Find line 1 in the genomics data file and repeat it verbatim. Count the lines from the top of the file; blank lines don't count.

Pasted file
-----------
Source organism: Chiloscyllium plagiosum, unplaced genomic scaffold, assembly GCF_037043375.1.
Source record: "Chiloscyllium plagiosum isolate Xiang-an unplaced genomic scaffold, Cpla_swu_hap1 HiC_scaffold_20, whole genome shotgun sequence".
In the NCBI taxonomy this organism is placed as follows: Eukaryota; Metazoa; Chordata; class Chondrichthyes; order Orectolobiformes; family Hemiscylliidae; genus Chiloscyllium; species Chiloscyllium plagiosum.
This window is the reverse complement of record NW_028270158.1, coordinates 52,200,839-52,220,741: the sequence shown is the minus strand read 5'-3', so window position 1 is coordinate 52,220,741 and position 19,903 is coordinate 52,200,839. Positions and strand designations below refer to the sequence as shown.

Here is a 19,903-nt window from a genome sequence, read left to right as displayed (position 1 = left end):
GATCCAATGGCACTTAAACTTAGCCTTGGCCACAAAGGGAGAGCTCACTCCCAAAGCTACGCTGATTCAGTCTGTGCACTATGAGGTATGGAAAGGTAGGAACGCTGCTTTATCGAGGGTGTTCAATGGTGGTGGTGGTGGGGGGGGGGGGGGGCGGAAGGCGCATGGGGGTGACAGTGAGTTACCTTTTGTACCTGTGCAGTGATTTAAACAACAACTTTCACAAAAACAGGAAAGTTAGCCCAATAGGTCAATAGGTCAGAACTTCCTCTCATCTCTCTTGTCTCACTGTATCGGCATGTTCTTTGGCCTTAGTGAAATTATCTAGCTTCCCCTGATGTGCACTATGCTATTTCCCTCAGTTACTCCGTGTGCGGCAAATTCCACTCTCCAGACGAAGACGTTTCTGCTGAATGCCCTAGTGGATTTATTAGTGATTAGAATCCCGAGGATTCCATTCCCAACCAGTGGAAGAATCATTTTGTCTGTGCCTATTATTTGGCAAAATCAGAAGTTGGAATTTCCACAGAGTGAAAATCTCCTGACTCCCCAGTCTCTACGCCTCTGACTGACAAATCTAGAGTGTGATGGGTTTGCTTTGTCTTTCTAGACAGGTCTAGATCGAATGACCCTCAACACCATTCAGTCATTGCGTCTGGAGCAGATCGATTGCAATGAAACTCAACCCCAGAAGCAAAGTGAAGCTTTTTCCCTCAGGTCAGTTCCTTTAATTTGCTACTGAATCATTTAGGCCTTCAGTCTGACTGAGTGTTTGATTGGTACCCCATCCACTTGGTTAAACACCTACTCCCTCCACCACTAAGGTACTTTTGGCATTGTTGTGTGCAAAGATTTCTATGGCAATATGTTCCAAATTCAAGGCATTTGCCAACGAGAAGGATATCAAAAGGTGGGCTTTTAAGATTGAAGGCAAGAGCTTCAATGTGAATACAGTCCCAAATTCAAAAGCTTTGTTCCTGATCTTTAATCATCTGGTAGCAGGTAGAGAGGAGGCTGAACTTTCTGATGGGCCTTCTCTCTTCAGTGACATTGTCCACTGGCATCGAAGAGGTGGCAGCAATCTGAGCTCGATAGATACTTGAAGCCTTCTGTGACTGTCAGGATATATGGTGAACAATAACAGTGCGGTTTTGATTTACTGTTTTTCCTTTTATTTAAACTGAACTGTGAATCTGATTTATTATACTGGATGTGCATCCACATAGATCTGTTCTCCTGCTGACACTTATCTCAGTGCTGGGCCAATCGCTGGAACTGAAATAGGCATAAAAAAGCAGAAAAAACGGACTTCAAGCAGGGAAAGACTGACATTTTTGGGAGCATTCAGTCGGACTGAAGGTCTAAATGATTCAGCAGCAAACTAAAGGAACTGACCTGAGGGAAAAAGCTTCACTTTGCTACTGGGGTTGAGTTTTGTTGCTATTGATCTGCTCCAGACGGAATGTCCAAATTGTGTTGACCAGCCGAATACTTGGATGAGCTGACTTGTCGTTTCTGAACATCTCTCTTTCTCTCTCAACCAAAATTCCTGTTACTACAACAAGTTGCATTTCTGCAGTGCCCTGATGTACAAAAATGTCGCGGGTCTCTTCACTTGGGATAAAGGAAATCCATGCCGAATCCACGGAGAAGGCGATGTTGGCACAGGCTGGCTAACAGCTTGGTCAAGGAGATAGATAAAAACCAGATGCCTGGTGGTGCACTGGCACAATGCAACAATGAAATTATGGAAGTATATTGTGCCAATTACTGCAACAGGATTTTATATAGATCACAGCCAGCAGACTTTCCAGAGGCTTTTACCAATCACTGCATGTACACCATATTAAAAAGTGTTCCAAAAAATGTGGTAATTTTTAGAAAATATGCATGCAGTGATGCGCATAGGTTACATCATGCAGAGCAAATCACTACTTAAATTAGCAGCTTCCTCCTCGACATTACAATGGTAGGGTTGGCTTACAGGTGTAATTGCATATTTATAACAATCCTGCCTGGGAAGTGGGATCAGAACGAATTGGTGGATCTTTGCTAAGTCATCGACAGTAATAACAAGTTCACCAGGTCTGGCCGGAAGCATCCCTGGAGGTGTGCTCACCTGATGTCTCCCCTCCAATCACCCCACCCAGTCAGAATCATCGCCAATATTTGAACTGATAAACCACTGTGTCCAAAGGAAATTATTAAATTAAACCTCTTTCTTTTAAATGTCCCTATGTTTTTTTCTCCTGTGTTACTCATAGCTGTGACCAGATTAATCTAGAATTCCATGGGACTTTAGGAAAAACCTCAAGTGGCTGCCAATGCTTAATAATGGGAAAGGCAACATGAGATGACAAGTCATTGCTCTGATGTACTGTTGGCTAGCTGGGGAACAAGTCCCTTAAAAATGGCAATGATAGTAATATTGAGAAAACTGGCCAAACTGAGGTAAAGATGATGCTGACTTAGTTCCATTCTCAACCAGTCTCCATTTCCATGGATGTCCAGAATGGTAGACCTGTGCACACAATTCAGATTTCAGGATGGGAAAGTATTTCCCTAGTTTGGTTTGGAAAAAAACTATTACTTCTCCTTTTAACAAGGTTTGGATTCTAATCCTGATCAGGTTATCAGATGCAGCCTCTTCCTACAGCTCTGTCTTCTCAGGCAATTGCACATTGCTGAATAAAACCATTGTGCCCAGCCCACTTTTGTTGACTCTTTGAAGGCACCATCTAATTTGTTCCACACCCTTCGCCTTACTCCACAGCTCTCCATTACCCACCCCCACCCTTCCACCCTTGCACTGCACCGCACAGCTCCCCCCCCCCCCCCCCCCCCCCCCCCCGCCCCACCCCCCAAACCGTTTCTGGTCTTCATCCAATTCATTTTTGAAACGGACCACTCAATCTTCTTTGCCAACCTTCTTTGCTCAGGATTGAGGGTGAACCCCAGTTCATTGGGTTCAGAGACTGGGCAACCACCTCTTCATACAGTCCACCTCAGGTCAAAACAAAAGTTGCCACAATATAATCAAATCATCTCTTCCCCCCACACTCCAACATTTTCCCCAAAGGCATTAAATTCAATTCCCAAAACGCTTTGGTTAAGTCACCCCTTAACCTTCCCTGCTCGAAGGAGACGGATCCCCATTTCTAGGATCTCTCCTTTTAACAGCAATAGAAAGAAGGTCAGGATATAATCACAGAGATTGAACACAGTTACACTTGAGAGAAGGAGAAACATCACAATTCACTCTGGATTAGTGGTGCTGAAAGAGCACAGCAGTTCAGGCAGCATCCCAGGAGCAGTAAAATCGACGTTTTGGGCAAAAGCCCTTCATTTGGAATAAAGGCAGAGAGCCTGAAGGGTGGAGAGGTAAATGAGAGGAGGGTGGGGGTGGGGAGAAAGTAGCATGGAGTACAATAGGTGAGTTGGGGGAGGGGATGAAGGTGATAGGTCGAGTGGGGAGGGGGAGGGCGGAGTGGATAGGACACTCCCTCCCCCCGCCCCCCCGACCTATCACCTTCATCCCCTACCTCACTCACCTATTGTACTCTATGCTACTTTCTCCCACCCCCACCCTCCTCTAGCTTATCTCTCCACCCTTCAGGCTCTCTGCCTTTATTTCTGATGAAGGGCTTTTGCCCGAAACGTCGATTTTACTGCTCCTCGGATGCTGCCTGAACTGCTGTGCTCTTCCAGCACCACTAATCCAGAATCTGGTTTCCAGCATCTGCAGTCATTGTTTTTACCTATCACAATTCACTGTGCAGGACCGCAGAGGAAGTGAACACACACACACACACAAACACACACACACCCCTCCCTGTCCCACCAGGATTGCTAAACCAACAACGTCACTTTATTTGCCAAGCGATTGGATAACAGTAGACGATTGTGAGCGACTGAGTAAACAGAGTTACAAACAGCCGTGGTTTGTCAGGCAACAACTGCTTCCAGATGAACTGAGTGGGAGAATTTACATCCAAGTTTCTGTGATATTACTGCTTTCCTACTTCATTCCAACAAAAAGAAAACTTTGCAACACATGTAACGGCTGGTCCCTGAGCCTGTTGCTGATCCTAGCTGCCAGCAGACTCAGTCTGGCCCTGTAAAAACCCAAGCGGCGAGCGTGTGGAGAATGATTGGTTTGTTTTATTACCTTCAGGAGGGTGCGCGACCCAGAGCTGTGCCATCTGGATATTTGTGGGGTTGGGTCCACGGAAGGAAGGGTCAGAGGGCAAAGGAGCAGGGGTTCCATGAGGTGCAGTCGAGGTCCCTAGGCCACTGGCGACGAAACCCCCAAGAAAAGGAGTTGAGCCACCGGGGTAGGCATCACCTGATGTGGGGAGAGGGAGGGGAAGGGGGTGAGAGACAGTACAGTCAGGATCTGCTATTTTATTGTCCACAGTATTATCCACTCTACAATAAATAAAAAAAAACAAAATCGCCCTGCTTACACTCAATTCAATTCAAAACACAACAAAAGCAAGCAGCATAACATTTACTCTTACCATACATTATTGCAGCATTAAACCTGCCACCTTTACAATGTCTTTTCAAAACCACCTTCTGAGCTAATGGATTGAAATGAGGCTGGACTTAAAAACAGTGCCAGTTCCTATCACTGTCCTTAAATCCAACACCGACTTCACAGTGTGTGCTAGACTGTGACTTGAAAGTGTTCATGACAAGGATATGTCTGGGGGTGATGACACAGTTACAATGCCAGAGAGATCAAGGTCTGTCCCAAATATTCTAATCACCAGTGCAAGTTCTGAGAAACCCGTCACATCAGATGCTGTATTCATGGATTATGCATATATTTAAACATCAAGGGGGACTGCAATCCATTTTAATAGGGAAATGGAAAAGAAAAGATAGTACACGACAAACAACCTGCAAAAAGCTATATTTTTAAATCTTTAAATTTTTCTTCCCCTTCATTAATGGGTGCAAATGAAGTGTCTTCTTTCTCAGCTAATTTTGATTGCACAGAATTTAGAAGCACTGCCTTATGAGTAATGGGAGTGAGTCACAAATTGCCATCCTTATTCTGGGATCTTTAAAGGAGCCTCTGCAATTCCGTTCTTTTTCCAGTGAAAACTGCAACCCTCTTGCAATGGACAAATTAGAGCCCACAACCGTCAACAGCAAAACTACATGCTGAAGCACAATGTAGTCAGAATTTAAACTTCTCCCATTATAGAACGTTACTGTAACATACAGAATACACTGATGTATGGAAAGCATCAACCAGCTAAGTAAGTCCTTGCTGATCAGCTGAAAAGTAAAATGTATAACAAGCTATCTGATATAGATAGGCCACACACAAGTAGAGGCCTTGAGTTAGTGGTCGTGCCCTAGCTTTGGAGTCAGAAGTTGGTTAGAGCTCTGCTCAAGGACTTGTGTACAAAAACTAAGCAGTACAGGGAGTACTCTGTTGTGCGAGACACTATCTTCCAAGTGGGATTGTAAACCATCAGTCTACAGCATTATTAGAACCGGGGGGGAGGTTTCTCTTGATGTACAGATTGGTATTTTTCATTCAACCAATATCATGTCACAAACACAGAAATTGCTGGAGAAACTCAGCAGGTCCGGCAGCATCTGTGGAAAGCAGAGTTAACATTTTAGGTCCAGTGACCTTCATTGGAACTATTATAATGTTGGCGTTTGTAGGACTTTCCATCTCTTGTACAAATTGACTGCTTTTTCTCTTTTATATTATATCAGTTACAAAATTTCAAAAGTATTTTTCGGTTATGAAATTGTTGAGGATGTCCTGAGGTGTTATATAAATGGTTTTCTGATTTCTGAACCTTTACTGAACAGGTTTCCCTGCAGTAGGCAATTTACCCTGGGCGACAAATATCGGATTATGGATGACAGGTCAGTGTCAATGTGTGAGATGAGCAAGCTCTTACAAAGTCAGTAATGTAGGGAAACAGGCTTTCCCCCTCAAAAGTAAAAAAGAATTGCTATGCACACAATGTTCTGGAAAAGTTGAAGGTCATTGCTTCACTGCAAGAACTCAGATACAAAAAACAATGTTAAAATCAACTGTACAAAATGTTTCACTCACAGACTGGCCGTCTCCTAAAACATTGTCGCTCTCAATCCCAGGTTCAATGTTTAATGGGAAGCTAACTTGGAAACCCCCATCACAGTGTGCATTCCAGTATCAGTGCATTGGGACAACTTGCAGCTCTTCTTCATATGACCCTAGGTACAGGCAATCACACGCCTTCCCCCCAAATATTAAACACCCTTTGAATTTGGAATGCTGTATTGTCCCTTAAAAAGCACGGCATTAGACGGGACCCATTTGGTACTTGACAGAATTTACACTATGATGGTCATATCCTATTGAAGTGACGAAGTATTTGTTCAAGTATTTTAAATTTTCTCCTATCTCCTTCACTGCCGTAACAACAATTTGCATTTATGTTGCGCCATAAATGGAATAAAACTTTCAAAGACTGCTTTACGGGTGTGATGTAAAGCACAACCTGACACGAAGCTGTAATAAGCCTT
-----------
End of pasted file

Source organism: Chiloscyllium plagiosum, unplaced genomic scaffold, assembly GCF_037043375.1.